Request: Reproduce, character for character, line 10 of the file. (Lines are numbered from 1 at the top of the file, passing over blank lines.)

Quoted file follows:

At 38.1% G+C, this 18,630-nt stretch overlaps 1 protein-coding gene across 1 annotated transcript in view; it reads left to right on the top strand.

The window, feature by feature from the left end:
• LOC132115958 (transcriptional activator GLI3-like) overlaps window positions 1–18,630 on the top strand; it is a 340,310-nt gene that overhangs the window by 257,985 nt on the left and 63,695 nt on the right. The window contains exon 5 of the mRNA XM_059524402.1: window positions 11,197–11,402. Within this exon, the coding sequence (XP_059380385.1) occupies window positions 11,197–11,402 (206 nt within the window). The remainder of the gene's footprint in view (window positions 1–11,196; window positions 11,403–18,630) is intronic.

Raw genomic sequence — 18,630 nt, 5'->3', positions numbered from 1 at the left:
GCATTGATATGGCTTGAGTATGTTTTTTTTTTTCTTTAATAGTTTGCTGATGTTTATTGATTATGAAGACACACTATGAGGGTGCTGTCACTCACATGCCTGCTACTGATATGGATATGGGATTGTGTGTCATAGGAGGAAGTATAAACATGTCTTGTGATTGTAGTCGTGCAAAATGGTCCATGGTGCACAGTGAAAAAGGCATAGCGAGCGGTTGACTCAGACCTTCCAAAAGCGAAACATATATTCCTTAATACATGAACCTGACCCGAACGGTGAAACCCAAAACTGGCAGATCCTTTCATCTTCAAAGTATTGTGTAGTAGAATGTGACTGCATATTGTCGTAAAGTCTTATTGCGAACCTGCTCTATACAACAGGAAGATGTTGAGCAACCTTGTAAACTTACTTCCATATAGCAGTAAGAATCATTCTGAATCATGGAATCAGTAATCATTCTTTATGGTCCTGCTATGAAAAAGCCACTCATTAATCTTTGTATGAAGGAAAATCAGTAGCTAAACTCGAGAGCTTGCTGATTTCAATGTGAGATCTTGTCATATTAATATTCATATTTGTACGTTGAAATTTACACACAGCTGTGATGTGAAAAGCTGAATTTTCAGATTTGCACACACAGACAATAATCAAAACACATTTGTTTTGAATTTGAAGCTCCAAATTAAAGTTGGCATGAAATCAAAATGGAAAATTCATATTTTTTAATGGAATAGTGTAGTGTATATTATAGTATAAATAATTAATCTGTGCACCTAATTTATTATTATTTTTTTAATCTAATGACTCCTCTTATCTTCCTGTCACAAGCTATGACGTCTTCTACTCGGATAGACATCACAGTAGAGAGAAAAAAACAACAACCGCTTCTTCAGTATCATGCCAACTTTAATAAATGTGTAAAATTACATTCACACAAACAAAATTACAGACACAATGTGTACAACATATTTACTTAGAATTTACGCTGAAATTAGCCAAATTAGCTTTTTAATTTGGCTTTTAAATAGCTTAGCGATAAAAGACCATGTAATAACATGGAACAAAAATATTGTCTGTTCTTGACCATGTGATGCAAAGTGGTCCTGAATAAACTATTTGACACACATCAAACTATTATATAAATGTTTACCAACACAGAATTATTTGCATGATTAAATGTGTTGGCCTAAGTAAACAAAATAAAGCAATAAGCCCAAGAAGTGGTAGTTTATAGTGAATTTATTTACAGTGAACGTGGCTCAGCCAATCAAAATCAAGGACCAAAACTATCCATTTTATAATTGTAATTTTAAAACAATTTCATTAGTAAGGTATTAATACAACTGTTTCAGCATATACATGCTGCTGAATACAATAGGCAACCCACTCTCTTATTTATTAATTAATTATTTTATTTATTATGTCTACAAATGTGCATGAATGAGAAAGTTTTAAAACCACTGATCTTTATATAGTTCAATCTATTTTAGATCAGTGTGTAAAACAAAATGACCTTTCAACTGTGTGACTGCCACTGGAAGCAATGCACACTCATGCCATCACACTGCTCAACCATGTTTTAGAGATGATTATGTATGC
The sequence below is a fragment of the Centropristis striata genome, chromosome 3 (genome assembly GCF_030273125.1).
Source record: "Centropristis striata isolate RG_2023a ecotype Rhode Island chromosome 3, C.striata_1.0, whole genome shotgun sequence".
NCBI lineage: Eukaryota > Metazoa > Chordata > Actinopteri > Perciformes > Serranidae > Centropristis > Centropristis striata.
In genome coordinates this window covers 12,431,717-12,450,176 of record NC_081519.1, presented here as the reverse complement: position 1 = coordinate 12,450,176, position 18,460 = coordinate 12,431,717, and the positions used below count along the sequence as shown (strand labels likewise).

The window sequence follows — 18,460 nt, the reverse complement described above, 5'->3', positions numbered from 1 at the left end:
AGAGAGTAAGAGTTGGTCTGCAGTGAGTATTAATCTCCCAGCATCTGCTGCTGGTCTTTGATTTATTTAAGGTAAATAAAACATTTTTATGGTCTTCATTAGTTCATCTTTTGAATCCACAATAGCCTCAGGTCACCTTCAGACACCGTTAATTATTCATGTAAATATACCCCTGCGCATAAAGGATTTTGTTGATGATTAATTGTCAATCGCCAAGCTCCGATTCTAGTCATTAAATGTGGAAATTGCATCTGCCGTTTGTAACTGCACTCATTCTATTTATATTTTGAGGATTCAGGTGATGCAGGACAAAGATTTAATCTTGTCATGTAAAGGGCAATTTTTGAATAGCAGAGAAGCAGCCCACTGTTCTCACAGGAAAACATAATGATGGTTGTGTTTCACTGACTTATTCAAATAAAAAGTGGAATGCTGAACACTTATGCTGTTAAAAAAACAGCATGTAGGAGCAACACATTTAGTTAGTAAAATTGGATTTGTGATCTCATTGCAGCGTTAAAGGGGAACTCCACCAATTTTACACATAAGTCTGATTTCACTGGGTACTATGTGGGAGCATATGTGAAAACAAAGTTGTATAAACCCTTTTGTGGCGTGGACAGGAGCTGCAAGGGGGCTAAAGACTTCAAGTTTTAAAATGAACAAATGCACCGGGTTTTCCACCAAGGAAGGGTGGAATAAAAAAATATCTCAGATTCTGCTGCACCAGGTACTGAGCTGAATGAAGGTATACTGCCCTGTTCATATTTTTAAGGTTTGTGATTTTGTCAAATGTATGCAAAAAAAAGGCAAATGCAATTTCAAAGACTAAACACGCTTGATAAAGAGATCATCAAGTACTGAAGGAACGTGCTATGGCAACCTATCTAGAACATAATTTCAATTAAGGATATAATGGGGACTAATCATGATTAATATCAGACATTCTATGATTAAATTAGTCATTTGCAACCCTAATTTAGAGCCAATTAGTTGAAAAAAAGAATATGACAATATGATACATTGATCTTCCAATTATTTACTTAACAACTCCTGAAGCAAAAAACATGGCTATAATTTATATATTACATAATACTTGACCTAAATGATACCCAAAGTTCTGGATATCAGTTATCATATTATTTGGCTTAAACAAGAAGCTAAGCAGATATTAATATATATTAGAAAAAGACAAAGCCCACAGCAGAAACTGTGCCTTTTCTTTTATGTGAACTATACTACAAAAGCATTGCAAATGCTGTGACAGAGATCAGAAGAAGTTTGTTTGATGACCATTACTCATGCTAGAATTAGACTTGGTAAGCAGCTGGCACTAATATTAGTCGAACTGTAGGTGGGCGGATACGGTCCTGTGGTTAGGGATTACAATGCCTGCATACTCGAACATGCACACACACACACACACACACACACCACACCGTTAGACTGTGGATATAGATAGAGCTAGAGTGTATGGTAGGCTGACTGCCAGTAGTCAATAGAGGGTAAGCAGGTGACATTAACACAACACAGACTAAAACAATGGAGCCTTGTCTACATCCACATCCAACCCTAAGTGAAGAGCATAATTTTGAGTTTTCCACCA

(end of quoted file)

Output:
The window sequence follows — 18,460 nt, the reverse complement described above, 5'->3', positions numbered from 1 at the left end: